Aviation Accident in History: Colgan Air Flight 3407

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By Alexa Dunn, Correspondent

Welcome back! We’re starting to get into the routine of classes, flight, and life again, but many students are probably feeling a good deal of fatigue. It’s hard to go from our lazy summers to our intensive school years. But fatigue is a contributing factor in many aviation accidents, including the one we’ll be looking at today. 

On Feb. 12, 2009, Colgan Air would be the most recent aviation accident involving multiple casualties with a U.S. based airline. 

It would have been a routine airline flight from Newark Liberty International Airport in New Jersey to Buffalo Niagara International Airport in New York in a Bombardier Q400 . Despite being delayed two hours, the flight was uneventful up until it was about to come into its destination. 

Shortly after being cleared for an approach to Buffalo, radar contact was lost with Colgan Air. The weather report a few minutes prior to the crash, from the National Transportation Safety Board’s (NTSB) report, indicated that there was about three miles of visibility, with light snow and mist. There was some clouds at 1,100 feet Above Ground Level (AGL) and a solid layer of clouds at 2,100 feet AGL. Additionally, the temperature was at 1° Celsius. 

After radar contact was lost, radio contact was also lost with Colgan Air, with the last transmission being approximately 41 seconds before the crash. However, flight data recorders captured the controls and maneuvers of the aircraft, which is how we know how the last seconds of the flight went.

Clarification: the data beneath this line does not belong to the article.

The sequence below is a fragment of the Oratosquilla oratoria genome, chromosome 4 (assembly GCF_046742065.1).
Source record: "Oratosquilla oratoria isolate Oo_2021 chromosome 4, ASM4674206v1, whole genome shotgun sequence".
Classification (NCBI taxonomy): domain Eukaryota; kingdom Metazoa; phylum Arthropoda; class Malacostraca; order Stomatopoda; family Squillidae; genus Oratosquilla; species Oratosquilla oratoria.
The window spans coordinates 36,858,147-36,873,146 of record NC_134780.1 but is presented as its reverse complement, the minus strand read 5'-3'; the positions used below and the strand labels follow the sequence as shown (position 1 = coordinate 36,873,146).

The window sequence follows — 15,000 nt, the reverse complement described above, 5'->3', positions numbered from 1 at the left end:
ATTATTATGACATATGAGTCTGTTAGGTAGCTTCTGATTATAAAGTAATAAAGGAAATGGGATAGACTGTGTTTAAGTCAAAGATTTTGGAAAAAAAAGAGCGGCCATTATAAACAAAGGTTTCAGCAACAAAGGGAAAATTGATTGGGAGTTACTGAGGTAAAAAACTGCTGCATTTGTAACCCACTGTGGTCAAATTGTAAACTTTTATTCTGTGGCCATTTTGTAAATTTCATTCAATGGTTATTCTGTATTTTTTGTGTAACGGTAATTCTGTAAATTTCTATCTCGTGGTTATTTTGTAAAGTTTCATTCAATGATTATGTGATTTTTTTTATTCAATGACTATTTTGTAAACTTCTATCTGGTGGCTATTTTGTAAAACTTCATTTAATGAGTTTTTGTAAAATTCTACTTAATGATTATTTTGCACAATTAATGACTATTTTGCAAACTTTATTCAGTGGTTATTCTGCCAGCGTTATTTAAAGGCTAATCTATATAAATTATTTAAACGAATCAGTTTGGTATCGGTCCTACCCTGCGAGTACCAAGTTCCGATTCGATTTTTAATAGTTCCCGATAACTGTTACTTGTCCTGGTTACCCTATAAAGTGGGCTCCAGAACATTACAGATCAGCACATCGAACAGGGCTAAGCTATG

As the Bombardier descended on approach, the flaps on the wings were extended, and it began to slow down. Shortly after this, the land- ing gear was lowered, and an “ice detected” message appeared on the display in the cockpit, which would have been visible to the pilots. About 15 seconds afterward, the voice recordings picked up a sound similar to the stick shaker. 

The stick shaker warns pilots of an impending stall, which is when the airflow around the wing separates and lift, the upward force which keeps aircraft flying, is lost. It achieves this warning through the sensation and noise of the controls vibrating. 

At the same time, the voice recording also picked up the sound of the autopilot disconnecting, which would have occurred automatically when the stick shaker warning activated. The captain would then react to the stall warning by pulling backwards on the controls, worsening the stall. After this, the stick pusher activated, which is designed to put forward pressure on the control to bring the aircraft out of the stall. However, the captain continued pulling back, overriding the stick pusher. 

Throughout this, engine power had also been increased to about 75%, and the first officer retracted the flaps, all while the aircraft had been increasing the nose up pitch, and experiencing rolls to both the left and right. Meanwhile, the captain had pulled backwards on the con- 

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